The water feels good on my head after I dip my hat into the water and place it on my hot head. I glide to the beaver dam. I cannot see any “trail” over the dam which stretches from shoreline to shoreline. I parallel the canoe at the midpoint and step up on the dam to look around. It drops a good 3 or 4 feet down to the water on the far side. I eye an “opening” on the south part of the dam, so I paddle over, unload the heavy pack and start dragging the canoe through the grass, timber and mud down the other side.
A short paddle leads to the third of the four Death March portages. It’s about 100 yards and on the left, bypassing a small set of rapids and timber. From here, the creek widens as I paddle the 200 yards or so to the fourth and last portage before Conmee.
It’s here I notice how tired my arms feel. This is so strange. Never felt this before. Try as I might, it was just plain hard to get any pull on the yak paddle. What’s going on? I can’t feel my arms! I haven’t even paddled much at all today. Really weird feeling. For the last portage, maybe 30 yards, I triple everything across. As I sit on a rock in the shade at the take-out before grabbing the canoe, I’m really hot. My pulse is still at 120. I rest about 5 minutes and then take the canoe over to Conmee where I wade into the water and stand there, waist deep for a while, dipping my head every now and then. The time is just before 3:00. Wow. I’ve been on the trail for 6 hours, with a couple short paddles in between. A loon about 40 yards away calls out its greeting as I paddle away from the put-in.
I purify 2 liters of water and chug one while munching trail mix, jerky and M&Ms. I make my way to the SE bay of Conmee leading to the Suzanette portage. It’s still hot and muggy. To the west and north, I see dark clouds forming. Ahhh. Rain, maybe. That would feel so nice right about now. The portage is about 400 yards, and starts up a slight rise on a soft narrow path before it descends to Suzanette. In a few places, the path is hard to see as nature tries to absorb it back into the forest. On the way back, I stop to pick up what I thought was a dropped hockey puck or canister of Skoal, only to find it was a Crown Land survey marker. Neat.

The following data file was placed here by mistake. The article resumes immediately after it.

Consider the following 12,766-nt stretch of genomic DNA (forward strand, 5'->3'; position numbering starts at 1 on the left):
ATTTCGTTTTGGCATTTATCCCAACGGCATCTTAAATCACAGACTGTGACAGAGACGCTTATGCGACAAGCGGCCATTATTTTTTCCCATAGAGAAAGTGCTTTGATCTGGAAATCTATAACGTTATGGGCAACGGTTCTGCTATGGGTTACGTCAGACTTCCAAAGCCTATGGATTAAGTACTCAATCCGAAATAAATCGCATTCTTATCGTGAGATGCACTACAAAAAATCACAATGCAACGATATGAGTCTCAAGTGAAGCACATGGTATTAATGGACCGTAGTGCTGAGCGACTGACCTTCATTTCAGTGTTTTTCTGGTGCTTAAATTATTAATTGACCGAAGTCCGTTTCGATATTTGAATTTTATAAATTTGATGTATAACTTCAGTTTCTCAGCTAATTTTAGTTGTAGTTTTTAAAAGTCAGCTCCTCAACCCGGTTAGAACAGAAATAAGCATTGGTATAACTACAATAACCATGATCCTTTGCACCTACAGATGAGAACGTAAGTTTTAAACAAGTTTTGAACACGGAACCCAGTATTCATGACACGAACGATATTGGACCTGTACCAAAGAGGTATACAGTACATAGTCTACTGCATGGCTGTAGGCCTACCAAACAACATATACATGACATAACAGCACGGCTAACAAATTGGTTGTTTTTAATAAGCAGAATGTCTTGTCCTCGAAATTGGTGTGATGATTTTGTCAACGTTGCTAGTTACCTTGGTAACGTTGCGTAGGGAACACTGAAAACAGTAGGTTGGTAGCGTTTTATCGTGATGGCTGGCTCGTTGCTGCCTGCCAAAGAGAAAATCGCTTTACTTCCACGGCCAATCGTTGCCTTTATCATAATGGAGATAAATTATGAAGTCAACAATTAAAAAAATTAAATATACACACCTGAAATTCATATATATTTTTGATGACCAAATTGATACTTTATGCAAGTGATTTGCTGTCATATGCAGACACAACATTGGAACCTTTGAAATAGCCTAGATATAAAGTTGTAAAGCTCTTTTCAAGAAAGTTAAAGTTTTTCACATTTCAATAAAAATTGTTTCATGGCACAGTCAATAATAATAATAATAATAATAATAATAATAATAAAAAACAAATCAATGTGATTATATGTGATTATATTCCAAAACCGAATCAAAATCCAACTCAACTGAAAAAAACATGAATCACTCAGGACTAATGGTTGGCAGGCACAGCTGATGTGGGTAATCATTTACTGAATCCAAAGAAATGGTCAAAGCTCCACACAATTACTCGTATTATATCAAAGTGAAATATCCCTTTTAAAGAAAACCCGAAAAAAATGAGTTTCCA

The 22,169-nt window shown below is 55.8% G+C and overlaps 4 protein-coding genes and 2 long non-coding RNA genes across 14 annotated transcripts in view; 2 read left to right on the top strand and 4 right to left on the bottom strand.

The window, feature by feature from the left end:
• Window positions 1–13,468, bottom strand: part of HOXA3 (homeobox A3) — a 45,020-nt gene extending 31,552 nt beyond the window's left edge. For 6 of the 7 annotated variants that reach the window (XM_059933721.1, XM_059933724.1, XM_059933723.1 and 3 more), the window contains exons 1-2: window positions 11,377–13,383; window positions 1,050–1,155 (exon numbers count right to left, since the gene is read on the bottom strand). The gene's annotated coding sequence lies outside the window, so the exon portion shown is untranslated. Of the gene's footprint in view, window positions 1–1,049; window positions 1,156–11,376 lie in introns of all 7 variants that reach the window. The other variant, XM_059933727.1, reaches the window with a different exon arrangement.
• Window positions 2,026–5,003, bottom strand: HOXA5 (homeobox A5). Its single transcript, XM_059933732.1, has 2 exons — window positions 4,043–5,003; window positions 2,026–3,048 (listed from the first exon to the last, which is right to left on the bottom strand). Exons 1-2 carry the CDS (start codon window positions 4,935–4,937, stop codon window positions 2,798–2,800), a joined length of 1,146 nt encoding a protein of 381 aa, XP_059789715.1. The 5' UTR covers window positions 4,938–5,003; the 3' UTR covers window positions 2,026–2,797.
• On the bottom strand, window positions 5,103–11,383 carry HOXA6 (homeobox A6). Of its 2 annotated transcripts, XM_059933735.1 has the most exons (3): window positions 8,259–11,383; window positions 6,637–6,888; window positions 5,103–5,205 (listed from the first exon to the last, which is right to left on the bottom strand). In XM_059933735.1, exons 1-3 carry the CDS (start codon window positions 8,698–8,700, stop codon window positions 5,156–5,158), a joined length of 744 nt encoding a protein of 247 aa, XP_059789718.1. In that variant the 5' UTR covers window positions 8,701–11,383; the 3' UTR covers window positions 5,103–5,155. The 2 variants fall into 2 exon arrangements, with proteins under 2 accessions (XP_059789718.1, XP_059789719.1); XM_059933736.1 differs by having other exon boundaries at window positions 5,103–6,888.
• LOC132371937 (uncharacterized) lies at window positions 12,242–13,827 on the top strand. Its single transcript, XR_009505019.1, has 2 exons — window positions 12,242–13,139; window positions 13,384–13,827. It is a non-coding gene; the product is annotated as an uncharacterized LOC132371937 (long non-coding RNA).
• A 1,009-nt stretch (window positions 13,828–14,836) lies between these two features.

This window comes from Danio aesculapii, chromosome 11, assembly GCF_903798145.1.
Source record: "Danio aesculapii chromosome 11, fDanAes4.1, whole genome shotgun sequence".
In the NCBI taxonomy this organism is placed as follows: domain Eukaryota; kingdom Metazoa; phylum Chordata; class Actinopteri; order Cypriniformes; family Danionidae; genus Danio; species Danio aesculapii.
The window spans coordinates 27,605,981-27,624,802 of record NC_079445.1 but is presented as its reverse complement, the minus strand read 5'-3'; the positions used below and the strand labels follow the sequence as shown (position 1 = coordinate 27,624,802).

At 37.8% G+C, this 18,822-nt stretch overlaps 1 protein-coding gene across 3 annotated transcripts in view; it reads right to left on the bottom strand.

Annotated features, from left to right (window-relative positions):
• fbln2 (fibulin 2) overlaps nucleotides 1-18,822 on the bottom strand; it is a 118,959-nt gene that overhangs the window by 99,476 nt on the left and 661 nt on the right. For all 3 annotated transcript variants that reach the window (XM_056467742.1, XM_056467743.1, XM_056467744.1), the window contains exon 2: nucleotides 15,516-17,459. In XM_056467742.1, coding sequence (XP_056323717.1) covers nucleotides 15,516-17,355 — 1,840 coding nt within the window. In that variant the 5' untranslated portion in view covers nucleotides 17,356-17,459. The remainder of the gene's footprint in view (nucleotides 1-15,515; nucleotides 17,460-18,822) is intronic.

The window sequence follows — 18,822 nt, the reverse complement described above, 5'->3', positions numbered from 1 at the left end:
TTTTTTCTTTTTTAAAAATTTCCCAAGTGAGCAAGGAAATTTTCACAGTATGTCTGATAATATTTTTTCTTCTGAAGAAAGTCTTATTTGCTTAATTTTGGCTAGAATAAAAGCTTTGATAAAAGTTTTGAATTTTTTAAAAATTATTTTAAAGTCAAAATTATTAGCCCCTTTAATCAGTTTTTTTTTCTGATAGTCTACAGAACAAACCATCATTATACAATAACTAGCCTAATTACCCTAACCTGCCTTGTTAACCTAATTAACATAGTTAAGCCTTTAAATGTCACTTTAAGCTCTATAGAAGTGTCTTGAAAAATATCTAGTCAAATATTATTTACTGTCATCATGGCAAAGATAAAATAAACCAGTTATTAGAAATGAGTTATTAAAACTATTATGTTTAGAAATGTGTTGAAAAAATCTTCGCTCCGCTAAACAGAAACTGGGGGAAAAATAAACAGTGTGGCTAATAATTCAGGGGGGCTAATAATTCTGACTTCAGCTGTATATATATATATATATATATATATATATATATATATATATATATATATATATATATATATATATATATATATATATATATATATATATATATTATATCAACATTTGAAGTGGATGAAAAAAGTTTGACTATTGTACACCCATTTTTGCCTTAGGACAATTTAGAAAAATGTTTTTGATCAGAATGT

On Suzanette, clouds are starting to darken and block the sun and the temp drops a bit. “That’s better”, I say. The water and snacks I consumed earlier have given me some much needed energy as I paddle down, then across, then down some more as I check out several campsites. It sprinkles lightly on and off on northern Suzanette, and the few that hit me feel nice and cool. I’m wanting a really nice campsite for 2 or 3 nights and finally decide to stay at the 5th one I visit, on a small island surrounded by “fishy” looking spots. After parking the canoe on the nice flat ledgerock, I slowly make my way up the slight rise. I note the good firepit, 2 or 3 decent tentpads, open red pine canopy, and blueberries! I unload the gear and then sit in the water for a bit before taking a quick swim and rinsing my clothes, boots and socks. Then I grab my chair and sit down in the shade for about 75 minutes, just cooling off and soaking in the scenery, not thinking of anything in particular. I have to almost force myself to eat a PBJ with gatorade, but it hits the spot and I start to feel the energy returning. Finally, I set up the tent and wait for dark. I’m not hot anymore, but really tired. Just before heading into the tent for the night, I record on my digital voice recorder: "Today was a bitch. Hardest damn day I've ever had canoeing. Easily. I'm 2/3 thirds of the way done with this tough physical trip...not sure I'm enjoying it that much. I'm very achy, shoulders and back. Not sure I'll ever do that Death March again without the boys or a partner." I try to stretch out my arms, shoulders and back for a bit. Surprisingly, my knee feels just fine. Go figure. I have trouble falling asleep, and roll around throughout the night.
Day 9. Layover on Suzanette
Out of the tent at 6:00 to a mostly clear sky and perfectly calm waters. This is more like it! I lounge around with 3 cups of coffee and pick a bowlful of blueberries to add to my Special K with strawberries. It’s such a relaxing morning, I try to get some good pictures with my little Nikon point and shoot camera.